Tuesday, January 06, 2004

Safe eating and mad cow disease: Don't trust Bush's agriculture department to take meaningful action to deal promptly enough with the mad cow menace. As Newsweek reports, the food safety system is about 100 years out of date, and the lax regulation has fit in well with the agendas of the Bush administration and corporate agriculture. It's worth noting the concerns of John Stauber, a debunker of false claims by corporations and agribusinesses, who was an early critic of the U.S. meat industry's handling of the mad cow threat. Now his forecasts are coming true, and he's outlined the steps we really need to take to stop its spread. Some of his pointers:

"The feed rules that the United States must adopt can be summarized this way: You might not be a vegetarian, but the animals you eat must be.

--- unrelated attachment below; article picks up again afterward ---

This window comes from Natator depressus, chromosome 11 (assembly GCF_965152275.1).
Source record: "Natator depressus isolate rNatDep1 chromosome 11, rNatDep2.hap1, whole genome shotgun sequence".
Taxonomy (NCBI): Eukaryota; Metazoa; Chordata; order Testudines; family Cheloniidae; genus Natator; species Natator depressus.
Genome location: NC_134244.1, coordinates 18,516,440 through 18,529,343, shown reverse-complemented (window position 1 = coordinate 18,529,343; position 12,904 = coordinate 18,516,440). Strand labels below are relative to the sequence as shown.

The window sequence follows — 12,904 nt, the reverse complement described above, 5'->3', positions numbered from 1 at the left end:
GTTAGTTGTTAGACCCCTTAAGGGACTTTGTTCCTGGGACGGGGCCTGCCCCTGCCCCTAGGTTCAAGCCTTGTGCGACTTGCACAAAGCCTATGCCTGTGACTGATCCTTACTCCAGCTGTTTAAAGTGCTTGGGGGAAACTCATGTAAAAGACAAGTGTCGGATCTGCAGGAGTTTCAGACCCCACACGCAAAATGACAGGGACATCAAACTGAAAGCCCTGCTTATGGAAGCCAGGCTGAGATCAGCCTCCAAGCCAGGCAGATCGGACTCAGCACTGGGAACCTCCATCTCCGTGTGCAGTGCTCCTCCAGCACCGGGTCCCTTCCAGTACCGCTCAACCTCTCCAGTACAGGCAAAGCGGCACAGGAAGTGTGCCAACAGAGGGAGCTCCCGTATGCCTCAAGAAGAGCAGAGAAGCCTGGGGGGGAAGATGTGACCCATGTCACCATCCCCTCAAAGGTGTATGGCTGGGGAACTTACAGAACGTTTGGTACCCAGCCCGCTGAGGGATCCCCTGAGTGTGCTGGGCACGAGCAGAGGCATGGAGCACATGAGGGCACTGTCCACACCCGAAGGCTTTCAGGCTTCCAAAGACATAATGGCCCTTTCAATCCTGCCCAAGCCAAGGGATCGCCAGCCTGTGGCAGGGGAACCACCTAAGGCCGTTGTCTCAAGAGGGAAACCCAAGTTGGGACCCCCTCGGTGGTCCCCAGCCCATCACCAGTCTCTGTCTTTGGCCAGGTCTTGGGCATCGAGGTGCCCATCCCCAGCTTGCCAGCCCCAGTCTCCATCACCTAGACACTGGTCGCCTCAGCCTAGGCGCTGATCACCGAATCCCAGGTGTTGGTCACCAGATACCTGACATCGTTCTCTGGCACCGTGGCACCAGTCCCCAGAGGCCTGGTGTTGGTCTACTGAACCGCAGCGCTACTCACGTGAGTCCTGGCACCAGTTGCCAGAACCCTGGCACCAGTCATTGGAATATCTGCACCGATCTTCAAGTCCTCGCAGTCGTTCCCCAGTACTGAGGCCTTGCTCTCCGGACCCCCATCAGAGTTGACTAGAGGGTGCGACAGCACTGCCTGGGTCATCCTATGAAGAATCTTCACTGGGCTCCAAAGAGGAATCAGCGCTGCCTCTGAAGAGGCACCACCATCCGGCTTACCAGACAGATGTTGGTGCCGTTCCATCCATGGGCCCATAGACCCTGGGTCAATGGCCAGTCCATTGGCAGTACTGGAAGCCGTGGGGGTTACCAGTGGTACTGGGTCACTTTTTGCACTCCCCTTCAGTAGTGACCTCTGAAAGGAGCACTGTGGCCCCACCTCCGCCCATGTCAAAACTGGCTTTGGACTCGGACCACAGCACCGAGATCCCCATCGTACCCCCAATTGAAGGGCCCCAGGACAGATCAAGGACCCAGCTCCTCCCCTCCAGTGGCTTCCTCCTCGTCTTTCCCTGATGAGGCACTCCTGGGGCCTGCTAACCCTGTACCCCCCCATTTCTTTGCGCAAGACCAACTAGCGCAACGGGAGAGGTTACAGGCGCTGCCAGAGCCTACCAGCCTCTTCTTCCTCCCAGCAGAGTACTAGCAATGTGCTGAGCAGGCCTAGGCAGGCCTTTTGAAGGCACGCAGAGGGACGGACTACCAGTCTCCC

"The United States must also institute an immediate testing regime that will test millions of cattle, not the 20,000 tested out of 35 million slaughtered in the past year in the United States. Japan now tests all cattle before consumption, and disease experts recommend this goal for the United States.

"And of course, no sick `downer' cows, barely able to move, should be fed to any human. These are the type of animals most likely to be infected with mad cow and other ailments - although mad cows can also seem completely healthy at the time of slaughter, which is why testing all animals must be the goal.

"Agriculture Secretary Ann Veneman and the Bush administration, unfortunately, currently have no plans to do the right thing. The U.S. meat industry still believes that the millions of dollars in campaign contributions over the years will continue to forestall the necessary regulations, and that soothing PR assurances will convince the consuming public that this is just some vegetarian fear-mongering conspiracy concocted by the media to sell organic food."

The administration has finally banned the use of sick cows, but has not solved the broader problem of an ill-regulated food supply. Here's Stauber's full story:
US Needs to do Right Thing to Stop Mad Cow Disease

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